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World stocks are close to record highs as China and US data return hopes for a global recovery



Global stocks remained close to record highs on Friday as strong US and Chinese economic data strengthened expectations for a solid global recovery from the coronavirus-induced decline.

European stocks are expected to be an inch higher, with Euro Stoxx futures up 0.1% and UK FTSE futures slightly higher.

MSCI’s broadest Asia-Pacific equity index outside Japan (.MIAPJ0000PUS) last rose 0.25%, while Shanghai’s (.SSEC) added 0.6%. The Japanese Nikkei (.N225) reported 0.1%.

MSCI’s widest global stock index (.MIWD00000PUS) reached 0.05% since the end of Asian trading, remaining slightly below the record on Thursday.

“Markets are looking forward to economic normalization as vaccines begin to circulate. Stock prices are likely to rise gradually, looking at future profits,” said Tomo Kinoshita, a global market strategist at Invesco Asset Management in Tokyo.

Asian markets were largely stable after China recorded record growth of 18.3% in the first quarter, although readings were slightly lower than expected, while retail sales jumped sharply last month. Read more

The data slightly changed the view that its rapid expansion is expected to slow later this year, as the government focuses on limiting financial risks in overheating parts of the economy.

“Regulators can make additional efforts to cool the real estate market and control domestic leverage. Fiscal discipline could also be tightened, which will slow local government funding and infrastructure investment,” said Chaoping Zhu, a global market strategist. at JP Morgan Asset Management in Shanghai.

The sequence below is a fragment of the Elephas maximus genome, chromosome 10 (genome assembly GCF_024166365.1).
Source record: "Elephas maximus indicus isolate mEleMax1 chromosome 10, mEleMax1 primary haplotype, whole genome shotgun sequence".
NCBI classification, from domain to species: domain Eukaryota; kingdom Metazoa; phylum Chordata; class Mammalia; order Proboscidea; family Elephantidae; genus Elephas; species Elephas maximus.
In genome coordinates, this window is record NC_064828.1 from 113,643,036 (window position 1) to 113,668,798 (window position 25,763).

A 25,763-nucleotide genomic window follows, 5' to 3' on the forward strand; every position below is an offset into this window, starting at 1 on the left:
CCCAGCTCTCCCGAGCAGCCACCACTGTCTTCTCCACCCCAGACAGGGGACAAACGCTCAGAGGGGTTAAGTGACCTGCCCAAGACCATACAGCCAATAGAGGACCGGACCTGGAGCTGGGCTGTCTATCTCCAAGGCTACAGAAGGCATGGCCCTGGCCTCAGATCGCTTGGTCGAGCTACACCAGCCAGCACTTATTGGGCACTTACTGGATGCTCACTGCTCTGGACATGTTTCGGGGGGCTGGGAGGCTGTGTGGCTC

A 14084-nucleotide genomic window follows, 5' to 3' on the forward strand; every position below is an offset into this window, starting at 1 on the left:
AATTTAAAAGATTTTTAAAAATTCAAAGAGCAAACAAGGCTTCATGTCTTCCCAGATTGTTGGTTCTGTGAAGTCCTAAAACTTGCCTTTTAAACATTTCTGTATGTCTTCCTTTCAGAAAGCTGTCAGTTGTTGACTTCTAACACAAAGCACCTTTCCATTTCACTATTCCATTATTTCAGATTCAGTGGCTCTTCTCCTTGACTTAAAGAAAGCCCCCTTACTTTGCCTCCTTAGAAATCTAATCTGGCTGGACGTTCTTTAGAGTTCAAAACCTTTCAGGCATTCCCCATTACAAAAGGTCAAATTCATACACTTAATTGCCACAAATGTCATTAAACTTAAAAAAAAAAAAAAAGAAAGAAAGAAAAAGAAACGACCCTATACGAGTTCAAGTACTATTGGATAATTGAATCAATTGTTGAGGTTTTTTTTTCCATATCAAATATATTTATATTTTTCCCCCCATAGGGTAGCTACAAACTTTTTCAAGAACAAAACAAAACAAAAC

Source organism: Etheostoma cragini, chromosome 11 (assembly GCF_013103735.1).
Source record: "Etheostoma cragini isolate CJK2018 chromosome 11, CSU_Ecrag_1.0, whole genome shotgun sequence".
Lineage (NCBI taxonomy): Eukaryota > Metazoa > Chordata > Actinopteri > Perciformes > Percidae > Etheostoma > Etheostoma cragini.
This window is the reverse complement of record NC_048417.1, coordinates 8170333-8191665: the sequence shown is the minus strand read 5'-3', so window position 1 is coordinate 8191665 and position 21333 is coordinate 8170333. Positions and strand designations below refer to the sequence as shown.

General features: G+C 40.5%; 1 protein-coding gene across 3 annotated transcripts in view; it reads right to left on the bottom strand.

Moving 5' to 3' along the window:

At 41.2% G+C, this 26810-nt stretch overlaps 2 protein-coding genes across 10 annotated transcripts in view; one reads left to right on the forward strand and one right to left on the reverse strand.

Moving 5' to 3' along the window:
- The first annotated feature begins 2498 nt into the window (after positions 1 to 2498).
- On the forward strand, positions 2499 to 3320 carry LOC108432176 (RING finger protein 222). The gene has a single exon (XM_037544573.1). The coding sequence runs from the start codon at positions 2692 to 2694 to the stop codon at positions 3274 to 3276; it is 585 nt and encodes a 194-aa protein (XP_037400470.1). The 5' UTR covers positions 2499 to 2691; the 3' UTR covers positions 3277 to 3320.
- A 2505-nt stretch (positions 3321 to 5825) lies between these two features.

US data for the night was also optimistic, with retail sales recovering 9.8% in March, pushing the sales level by 17.1% above its pre-pandemic level to a record high. Read more

The brightening economic outlook was highlighted by other data, including, for the first time, claims for unemployment benefits, which fell to their lowest level since March 2020 last week.

“The recovery in the United States looks really strong. And now that labor-intensive restaurants and hotels are reopening, we can see sharp pay gains next month,” said Koichi Fujishiro, a senior economist at Dai-ichi Life Research.

Despite strong data, US bond yields have fallen, in part from Japanese purchases, as they began a new fiscal year this month.

The yield on 10-year government securities fell to 1.529% on Thursday, the lowest level in five weeks and last reached 1.578%, compared to its 14-month high of 1.776% set at the end of March.

“The market has already fully appreciated the US economic recovery in the near future. And if the Federal Reserve keeps interest rates for the next two to three years, carrying US bonds will no doubt be very attractive compared to Japanese or eurozone bonds,” he said. Chotaro Morita, chief fixed income strategist at SMBC Nikko Securities.

The decline in the yield on long-term bonds favors stocks and especially technology stocks, given the idea that their historically expensive valuations may be justified, as investors will have no choice but to buy stocks to offset the low return on bonds. .

On the Wall Street, the S&P 500 (.SPX) advanced 1.11%, while the heavy Nasdaq Composite (.IXIC) technology added 1.31%, approaching its record high in February.

In the foreign exchange market, lower US yields were a slowdown in the US dollar.

The euro hit $ 1.1951, hitting a six-week high of $ 1.19935 overnight, while the US currency slipped to a three-week low of 108.61 yen and last traded at 108.89.

Gold also peaked at a seven-week high of $ 1,769 an ounce, most recently at $ 1,765.50.

Oil prices peaked at one month in forecasts of higher demand from the International Energy Agency (IEA) and OPEC, in addition to positive data for the United States and China.

Brent futures gained 0.6 percent to $ 67.37 a barrel, while crude oil in the United States rose 0.55 percent to 63.81 a barrel, both on the move for their first significant weekly gains of six.

Our standards: Thomson Reuters’ principles of trust.


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